In Habaswein Sub-County of Wajir Countyn is Sabuli Wildlife Conservancy, which forms part of Sabuli Division. The conservancy is billed to be a promising tourism destination in the north eastern region.
Established in 2018, the conservancy is home to lions, the endangered reticulated Somali Giraffe, Grévy’s zebra, the orx, the Somali ostrich, gazelles and hyenas.
Cheetahs, lesser kudus, monkeys and buffaloes are among other wildlife species found at Sabuli.
The establishment of Sabuli Wildlife Conservancy four years ago remains one of the goals adopted to mitigate against climate change and its adverse effects and as a livelihood safety net to cushion locals from losses of livestock to frequent droughts. This is according to Mr Mohamed Sharmake, the chairman of the conservancy.
A population of about 50,000 people is expected to benefit directly from this conservancy.
Mr Sharmake says the conservancy will promote healthy ecosystems that support wildlife, livestock and human needs. It will also improve the conditions of degraded areas and minimise invasive species and ensure adequate supply of water for wildlife, people and livestock.
Provision of water at the conservancy and dealing with poachers are some of the urgent priorities that need a solution.
“There is a potential of having a tourism attraction facility in Wajir if we get resources provided and Sabuli Wildlife Conservancy is among the most promising. We have many wildlife species but our region’s potential has been ignored by successive governments,” Mr Sharmake says.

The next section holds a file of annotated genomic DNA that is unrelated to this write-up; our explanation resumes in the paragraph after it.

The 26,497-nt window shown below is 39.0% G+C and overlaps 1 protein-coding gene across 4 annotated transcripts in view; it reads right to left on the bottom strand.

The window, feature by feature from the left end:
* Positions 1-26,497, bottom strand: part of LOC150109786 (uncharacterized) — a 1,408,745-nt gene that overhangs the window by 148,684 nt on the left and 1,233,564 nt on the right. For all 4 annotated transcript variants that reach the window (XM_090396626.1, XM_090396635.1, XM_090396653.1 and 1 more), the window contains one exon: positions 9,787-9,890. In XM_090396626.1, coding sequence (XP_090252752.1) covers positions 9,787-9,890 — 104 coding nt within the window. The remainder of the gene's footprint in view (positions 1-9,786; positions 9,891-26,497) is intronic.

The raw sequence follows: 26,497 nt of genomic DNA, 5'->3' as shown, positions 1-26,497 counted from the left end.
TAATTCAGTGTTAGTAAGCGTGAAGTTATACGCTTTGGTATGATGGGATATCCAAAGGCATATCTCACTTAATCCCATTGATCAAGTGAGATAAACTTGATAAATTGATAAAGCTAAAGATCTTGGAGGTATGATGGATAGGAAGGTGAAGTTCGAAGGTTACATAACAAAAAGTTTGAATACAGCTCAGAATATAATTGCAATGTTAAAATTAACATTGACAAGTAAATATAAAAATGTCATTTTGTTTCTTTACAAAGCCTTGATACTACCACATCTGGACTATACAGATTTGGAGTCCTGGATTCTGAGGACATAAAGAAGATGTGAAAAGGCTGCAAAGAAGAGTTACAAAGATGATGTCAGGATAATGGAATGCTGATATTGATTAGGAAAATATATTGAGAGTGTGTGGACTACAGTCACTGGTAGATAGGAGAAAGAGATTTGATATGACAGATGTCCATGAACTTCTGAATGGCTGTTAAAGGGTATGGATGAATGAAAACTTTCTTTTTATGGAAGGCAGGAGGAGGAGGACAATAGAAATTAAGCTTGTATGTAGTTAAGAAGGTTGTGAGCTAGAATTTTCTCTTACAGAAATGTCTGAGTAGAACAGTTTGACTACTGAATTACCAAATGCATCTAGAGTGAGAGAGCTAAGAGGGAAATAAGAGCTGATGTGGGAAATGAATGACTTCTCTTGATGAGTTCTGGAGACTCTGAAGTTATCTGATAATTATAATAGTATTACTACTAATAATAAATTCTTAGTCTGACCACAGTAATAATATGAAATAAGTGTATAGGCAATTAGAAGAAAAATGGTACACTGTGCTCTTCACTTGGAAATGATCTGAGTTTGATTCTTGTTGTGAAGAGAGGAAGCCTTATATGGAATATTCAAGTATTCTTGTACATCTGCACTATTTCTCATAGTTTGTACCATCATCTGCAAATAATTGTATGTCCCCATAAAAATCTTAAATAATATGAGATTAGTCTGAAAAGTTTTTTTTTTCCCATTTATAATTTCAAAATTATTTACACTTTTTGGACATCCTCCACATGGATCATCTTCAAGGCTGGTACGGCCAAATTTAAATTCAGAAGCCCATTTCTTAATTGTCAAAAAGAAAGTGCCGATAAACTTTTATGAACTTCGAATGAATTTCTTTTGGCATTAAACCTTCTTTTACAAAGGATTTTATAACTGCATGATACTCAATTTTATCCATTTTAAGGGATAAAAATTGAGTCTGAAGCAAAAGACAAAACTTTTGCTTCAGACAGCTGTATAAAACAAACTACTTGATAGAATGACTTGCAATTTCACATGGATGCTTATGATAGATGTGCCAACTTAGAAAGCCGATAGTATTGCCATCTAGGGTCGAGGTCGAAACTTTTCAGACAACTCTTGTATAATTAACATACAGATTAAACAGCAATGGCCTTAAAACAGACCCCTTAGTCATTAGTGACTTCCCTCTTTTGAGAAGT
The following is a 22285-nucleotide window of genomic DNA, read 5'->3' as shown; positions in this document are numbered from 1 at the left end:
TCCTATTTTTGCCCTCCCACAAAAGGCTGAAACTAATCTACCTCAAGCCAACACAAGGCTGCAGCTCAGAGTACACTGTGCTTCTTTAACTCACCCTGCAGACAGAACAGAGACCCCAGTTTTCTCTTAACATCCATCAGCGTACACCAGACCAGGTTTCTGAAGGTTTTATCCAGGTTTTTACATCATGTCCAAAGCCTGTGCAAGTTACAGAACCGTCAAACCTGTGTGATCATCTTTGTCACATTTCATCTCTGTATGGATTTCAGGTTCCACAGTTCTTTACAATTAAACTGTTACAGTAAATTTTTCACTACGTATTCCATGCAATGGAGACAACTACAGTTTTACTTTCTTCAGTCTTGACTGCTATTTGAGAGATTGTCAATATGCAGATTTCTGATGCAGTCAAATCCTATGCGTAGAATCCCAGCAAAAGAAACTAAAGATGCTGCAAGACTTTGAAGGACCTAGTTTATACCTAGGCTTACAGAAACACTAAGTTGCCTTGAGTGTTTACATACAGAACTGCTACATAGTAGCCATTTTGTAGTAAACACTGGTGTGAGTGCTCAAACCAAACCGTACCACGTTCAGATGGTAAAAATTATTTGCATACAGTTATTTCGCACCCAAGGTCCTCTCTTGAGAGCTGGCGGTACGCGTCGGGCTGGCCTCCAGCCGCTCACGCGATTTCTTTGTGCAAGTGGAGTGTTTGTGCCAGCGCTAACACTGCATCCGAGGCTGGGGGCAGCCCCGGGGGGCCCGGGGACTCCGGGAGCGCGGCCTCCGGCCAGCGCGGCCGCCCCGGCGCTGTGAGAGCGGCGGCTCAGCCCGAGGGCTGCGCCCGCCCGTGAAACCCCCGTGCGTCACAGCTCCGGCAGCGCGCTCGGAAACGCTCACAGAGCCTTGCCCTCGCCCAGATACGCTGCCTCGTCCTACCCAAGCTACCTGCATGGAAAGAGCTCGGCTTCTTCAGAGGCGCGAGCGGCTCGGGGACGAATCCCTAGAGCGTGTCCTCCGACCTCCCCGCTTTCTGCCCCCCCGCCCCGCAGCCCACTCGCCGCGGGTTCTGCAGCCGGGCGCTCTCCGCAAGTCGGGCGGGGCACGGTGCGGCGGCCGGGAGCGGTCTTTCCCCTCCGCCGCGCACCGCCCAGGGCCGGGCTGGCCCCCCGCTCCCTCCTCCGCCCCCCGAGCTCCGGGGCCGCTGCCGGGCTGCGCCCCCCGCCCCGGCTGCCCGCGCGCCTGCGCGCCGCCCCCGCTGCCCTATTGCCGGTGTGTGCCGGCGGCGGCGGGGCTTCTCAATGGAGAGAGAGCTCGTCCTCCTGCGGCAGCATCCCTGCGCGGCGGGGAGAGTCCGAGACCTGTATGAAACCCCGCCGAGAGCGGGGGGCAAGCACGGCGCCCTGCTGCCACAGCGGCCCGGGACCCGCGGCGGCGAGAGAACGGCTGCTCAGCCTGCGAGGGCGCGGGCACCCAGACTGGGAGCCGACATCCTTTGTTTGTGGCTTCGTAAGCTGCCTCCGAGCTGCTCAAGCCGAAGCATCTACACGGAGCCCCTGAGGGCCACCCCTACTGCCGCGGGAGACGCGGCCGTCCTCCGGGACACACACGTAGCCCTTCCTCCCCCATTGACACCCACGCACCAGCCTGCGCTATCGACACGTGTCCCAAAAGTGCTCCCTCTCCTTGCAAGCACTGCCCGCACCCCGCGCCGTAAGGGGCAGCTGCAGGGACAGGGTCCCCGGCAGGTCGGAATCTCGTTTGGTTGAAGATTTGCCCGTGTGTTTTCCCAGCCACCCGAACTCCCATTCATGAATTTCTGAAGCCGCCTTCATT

He says he decided to take up wildlife protection and conservation after his own mother poisoned a lion that had devoured his camel.
“I had a passion for wildlife and started conservation and protection of the same after a lion fed on my camel while I was away. My mother, just like many residents of Wajir, did not understand the importance of wildlife in their midst; they poison lions and hyenas,” he says.
The conservancy runs under the vision of a vibrant and prosperous relationship between the people of Sabuli and many species of flora and fauna that populate the area.
To ensure proper conservation of wildlife, the conservancy’s management has introduced mitigation measures including water trucking.
“We have introduced camel carts for us to be able to get water into the conservancy for the survival of the wildlife,” Mr Sharmake says.